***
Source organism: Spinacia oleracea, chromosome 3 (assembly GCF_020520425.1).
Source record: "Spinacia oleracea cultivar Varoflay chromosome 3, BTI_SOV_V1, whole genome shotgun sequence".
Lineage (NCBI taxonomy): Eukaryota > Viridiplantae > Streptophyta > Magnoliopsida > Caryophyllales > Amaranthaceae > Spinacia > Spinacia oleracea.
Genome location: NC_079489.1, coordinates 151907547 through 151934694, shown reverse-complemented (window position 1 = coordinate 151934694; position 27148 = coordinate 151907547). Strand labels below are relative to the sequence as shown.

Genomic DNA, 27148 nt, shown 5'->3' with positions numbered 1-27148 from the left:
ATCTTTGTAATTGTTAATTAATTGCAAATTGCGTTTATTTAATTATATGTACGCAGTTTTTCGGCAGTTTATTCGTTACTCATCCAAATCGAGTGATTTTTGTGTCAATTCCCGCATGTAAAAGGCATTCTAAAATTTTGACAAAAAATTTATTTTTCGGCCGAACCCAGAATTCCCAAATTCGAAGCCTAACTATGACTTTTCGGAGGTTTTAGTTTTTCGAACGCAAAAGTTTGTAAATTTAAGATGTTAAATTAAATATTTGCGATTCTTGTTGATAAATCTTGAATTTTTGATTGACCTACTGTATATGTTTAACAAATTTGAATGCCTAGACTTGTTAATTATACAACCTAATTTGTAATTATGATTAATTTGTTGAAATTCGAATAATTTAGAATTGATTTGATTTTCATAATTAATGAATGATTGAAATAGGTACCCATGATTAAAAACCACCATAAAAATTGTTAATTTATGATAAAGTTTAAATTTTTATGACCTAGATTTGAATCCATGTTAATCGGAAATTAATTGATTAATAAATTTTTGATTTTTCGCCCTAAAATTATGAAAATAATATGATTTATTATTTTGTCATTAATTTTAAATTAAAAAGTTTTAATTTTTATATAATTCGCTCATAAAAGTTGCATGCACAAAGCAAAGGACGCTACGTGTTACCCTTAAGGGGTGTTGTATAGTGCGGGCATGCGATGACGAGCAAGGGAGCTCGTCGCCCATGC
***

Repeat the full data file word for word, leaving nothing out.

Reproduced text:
Source organism: Spinacia oleracea, chromosome 3 (assembly GCF_020520425.1).
Source record: "Spinacia oleracea cultivar Varoflay chromosome 3, BTI_SOV_V1, whole genome shotgun sequence".
Lineage (NCBI taxonomy): Eukaryota > Viridiplantae > Streptophyta > Magnoliopsida > Caryophyllales > Amaranthaceae > Spinacia > Spinacia oleracea.
Genome location: NC_079489.1, coordinates 151907547 through 151934694, shown reverse-complemented (window position 1 = coordinate 151934694; position 27148 = coordinate 151907547). Strand labels below are relative to the sequence as shown.

Genomic DNA, 27148 nt, shown 5'->3' with positions numbered 1-27148 from the left:
ATCTTTGTAATTGTTAATTAATTGCAAATTGCGTTTATTTAATTATATGTACGCAGTTTTTCGGCAGTTTATTCGTTACTCATCCAAATCGAGTGATTTTTGTGTCAATTCCCGCATGTAAAAGGCATTCTAAAATTTTGACAAAAAATTTATTTTTCGGCCGAACCCAGAATTCCCAAATTCGAAGCCTAACTATGACTTTTCGGAGGTTTTAGTTTTTCGAACGCAAAAGTTTGTAAATTTAAGATGTTAAATTAAATATTTGCGATTCTTGTTGATAAATCTTGAATTTTTGATTGACCTACTGTATATGTTTAACAAATTTGAATGCCTAGACTTGTTAATTATACAACCTAATTTGTAATTATGATTAATTTGTTGAAATTCGAATAATTTAGAATTGATTTGATTTTCATAATTAATGAATGATTGAAATAGGTACCCATGATTAAAAACCACCATAAAAATTGTTAATTTATGATAAAGTTTAAATTTTTATGACCTAGATTTGAATCCATGTTAATCGGAAATTAATTGATTAATAAATTTTTGATTTTTCGCCCTAAAATTATGAAAATAATATGATTTATTATTTTGTCATTAATTTTAAATTAAAAAGTTTTAATTTTTATATAATTCGCTCATAAAAGTTGCATGCACAAAGCAAAGGACGCTACGTGTTACCCTTAAGGGGTGTTGTATAGTGCGGGCATGCGATGACGAGCAAGGGAGCTCGTCGCCCATGC